What services do you provide and what locations do you service?

Residential Moving
Commercial Moving
Long Distance Moving
Packing Services

Additional services:
Piano Moving
Junk Removal
Delivery Services
Areas served:

Connecticut; New Haven County, Fairfield County and Hartford County


What obstacles, if any, did you overcome in starting your business?

When I first started Hands On Moving, I was a junior in college working two other jobs along with operating my business. I worked at Target as a Guest Service Manager and Yale New Haven Hospital as a Transporter. It was very difficult to balance my school work, work two jobs and also maintain and grow my business all at the same time. However, I did graduate from Southern Connecticut State University in May of 2015. I left target and was promoted to a Patient Transport Supervisor at Yale New Haven Hospital 3 weeks before graduation. Even though my plate seem to lighten up a little, two months later my son Carter was born. Over the next two years I continue to grow my business while working a full time job overnight and being a father to my son Carter and Stepson Dennis. I dealt with very long days, sleepless nights and daily sacrifices along the way. However, I am proud to say today that all the sacrifices were well worth it. I now operate a Full Service Moving and Storage company that operates throughout the entire state of Connecticut, I have employed 80+ employees over the past 3 years and recently in October of 2017, and I took the leap of faith of leaving Yale New Haven Hospital to focus on working my dream job of being an entrepreneur.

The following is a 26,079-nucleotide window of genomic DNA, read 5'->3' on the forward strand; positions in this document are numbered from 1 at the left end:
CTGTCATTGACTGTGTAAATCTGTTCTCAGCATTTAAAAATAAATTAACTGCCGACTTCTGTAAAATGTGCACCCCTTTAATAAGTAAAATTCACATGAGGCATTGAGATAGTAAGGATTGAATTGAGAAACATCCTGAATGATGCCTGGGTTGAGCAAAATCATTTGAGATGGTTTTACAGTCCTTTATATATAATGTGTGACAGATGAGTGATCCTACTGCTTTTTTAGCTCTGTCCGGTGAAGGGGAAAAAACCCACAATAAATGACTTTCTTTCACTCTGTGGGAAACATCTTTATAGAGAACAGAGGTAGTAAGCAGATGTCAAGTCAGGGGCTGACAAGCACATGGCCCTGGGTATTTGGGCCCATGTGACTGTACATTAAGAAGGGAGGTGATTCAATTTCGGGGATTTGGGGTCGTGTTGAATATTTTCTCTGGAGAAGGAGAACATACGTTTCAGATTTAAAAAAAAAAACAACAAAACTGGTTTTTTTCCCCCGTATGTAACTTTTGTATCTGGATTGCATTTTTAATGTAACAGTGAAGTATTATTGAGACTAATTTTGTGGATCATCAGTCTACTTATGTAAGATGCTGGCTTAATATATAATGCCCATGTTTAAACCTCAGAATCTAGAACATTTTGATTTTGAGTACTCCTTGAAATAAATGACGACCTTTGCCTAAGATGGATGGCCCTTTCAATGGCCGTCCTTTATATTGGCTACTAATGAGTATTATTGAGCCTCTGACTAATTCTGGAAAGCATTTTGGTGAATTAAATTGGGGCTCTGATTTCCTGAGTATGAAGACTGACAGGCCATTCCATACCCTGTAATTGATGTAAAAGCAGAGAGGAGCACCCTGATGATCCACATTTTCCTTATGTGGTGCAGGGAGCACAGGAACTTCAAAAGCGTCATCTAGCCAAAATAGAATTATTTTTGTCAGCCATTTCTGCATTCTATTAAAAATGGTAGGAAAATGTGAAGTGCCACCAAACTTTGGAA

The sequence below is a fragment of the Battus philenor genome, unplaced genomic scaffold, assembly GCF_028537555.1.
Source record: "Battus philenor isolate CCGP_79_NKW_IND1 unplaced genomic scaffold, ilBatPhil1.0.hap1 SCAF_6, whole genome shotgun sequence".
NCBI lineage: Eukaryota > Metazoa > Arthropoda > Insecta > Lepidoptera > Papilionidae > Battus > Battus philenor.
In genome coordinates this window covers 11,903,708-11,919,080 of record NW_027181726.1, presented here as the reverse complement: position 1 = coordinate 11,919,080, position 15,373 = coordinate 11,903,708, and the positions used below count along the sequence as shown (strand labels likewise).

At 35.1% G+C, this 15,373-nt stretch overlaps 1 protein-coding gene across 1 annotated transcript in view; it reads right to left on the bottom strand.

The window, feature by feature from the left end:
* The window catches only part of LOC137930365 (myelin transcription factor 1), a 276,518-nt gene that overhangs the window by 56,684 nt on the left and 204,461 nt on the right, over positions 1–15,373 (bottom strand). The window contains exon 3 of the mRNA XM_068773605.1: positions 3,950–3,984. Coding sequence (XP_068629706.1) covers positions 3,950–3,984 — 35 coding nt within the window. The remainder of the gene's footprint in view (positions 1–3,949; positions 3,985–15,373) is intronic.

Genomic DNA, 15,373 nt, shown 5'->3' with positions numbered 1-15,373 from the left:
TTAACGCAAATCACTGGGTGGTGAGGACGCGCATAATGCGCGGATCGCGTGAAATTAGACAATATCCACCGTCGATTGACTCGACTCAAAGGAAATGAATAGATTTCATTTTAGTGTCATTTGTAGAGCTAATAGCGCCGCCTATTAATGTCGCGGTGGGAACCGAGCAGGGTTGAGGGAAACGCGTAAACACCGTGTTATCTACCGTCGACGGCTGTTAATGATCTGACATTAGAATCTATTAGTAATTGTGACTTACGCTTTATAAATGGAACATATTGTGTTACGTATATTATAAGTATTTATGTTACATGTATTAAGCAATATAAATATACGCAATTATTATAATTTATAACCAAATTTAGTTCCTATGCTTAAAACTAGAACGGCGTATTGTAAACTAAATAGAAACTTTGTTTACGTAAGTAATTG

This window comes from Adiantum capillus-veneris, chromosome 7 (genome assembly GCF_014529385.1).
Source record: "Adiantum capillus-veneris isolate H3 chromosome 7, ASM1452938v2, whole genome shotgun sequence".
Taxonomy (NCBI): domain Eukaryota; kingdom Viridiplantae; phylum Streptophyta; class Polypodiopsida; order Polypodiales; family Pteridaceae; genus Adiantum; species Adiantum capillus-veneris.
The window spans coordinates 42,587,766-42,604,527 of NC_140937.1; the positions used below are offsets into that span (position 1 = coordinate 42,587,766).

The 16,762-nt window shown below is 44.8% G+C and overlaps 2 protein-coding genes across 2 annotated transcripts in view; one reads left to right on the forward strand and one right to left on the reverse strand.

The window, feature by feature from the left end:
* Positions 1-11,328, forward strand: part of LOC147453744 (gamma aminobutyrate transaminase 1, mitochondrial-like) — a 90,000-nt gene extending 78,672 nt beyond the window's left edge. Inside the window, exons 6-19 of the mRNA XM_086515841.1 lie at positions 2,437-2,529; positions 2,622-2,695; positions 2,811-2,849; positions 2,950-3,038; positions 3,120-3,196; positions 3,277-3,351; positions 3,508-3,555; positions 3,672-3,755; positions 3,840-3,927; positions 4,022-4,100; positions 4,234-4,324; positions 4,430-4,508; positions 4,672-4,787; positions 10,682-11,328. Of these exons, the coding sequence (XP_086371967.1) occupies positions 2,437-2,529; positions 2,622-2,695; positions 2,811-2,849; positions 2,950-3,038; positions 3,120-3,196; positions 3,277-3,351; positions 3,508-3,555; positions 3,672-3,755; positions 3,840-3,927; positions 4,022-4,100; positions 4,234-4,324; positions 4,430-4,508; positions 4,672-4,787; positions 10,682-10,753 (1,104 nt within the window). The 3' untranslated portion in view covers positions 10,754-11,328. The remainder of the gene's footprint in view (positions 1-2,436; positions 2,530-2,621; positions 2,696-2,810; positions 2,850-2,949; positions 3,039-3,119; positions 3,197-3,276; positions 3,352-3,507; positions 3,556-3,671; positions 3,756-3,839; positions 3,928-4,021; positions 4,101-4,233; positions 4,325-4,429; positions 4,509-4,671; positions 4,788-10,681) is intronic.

While in business I had to learn about payroll taxes, workers comp, licenses and marketing/advertising strategies to start a business, which I must say was very difficult to understand in the beginning years and still is a challenge today since we are a fast growing business. However, we have a full team that helps us overcome these challenges such as a Vice President, Operations Manager, Job Site Supervisors, Team Leaders, Secretary, Accountant, Marketing Director and Human Resource Director.

What separates you from your competitors?

We are a one stop shop Moving Company for all of our customers. We provide labor service, full service moving, packing services, storage, junk removal and delivery services throughout the entire state of Connecticut and Tri – State areas. As expressed in our Company name, we want to provide our customer with a “HANDS ON” experience from start to finish. Compared to our competition, we want to make sure our customers have options when it comes down to choosing Moving services. We understand that every customer has a unique need and reason on why they need to move and we want to make sure our services can accommodate everyone’s needs. The Hands On team is made up of mostly young college professionals that are working hard together to grow this business and hoping to make a future opportunity for other young professionals to join our team. Hands On Moving is known by our customer as being very professional, fast and experienced movers.